She was a healthy young woman who came to see me for a “complete check-up” before a holiday overseas. Although I tend to think “complete” check-ups are somewhat overkill, they do present a good opportunity for health promotion and disease prevention. As one does, I asked about sexual history and family planning. She hesitated justContinue reading “Doctor. Counsellor. Freedom Fighter.”
5. I see someone who took a picture of an attraction.
We take pictures of the Taj Mahal and Mauna Loa and the Shwedagon Pagoda and Table Mountain and so, why not, of these adorable African children. And we post them online too, because the world must see what we saw.
I won’t be one of the voices that claims that social grants are inherently bad, because I certainly agree that they have their place. But I know that MANY doctors around the country do fill out Disability Grant applications for patients who don’t qualify for them, and many patients have come to expect that. I don’t entirely blame them.
While I was in beautiful Cape Town for my leave (wow, that was a long time ago), my sister and I mused about how we have access to this gorgeous country simply by virtue of being born here. “Just think,” she said, “people pay thousands of rands to see Table Mountain, and here we are, justContinue reading “Hypothesis: South African Sights for South African Vision”
How does one express the kind of tenderness evoked by this narrative? And yet it is not overtly biased. It is not manipulative. It is a stunningly crafted narrative that focuses on a young man’s memories and struggles. Struggles that were meant to change when he reached South Africa, the supposed land of milk and honey.
When one patient after the other in Antenatal Clinic is a teenager, and I feel angry about their bad decisions and angry at their parents for not looking after them well enough and ANGRY with whatever boy did this to her…
I ask them if they go to school. What they want to study after school. Affirm that yes, that’s a great decision, and yes, you can do it.
Turn their pain into power.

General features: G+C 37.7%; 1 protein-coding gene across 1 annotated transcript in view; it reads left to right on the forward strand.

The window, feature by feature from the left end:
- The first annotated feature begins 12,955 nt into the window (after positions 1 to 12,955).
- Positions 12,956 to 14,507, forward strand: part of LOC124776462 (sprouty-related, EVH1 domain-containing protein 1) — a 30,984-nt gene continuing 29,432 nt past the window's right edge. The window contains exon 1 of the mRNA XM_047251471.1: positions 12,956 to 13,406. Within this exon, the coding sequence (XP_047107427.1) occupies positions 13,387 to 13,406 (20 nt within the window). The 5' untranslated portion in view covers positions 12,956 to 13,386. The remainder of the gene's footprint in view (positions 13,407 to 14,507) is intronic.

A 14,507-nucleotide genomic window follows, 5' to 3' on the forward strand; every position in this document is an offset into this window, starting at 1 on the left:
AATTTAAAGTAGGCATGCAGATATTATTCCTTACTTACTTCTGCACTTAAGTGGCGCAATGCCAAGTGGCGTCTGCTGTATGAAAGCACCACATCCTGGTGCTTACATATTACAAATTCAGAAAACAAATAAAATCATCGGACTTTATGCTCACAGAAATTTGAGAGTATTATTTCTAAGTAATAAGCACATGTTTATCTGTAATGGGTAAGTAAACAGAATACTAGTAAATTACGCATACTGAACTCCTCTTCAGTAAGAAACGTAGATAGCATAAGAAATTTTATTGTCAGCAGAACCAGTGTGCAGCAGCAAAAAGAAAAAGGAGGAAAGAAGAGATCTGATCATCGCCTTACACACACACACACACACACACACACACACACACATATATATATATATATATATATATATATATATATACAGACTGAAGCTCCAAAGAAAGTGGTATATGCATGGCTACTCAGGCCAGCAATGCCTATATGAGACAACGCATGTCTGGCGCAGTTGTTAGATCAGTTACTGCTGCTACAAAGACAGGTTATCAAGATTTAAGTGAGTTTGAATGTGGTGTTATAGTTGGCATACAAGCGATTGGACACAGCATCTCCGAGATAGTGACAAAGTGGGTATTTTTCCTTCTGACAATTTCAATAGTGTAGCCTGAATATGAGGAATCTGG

I read Ebola: The Natural and Human History of a Deadly Virus by David Quammen. There is hardly a more current book on the matter and I am getting so many questions from friends and family that I figured I might as well inform myself a little more. In 1976 a deadly virus emerged from theContinue reading “Reviewing “Ebola” – and can we just admit that we don’t have a handle on this?”
Ten-year-old orphan Libète has been hardened by the daily struggle to survive in Cité Soleil, Haiti’s most infamous slum. But when she and her best friend, Jak, discover a young mother and her baby brutally murdered in a nearby marsh, it’s unlike anything she’s encountered before. Though initially shocked, the adults of Cité Soleil moveContinue reading “Visiting Haiti through “Because We Are””
Broken city, broken dreams In Detroit, violent death – along with foreclosure and despair – is a regular occurrence. But the part-human, part-animal corpses that have started appearing are more disturbing than anything Detective Gabriella Versado has ever seen[…] […]Broken Monsters lays bare the decaying corpse of the American Dream, and asks what we’d beContinue reading “Book Review: Broken Monsters”
I’m joining Armchair BEA for the first time this year by participating in a few discussions. My dream is one day to attend the real deal… but till then, this will suffice. Today’s discussion is about books that are “more than just words”, and to this end I’m sharing three mini-reviews for books I recently receivedContinue reading “Armchair BEA: More Than Just Words”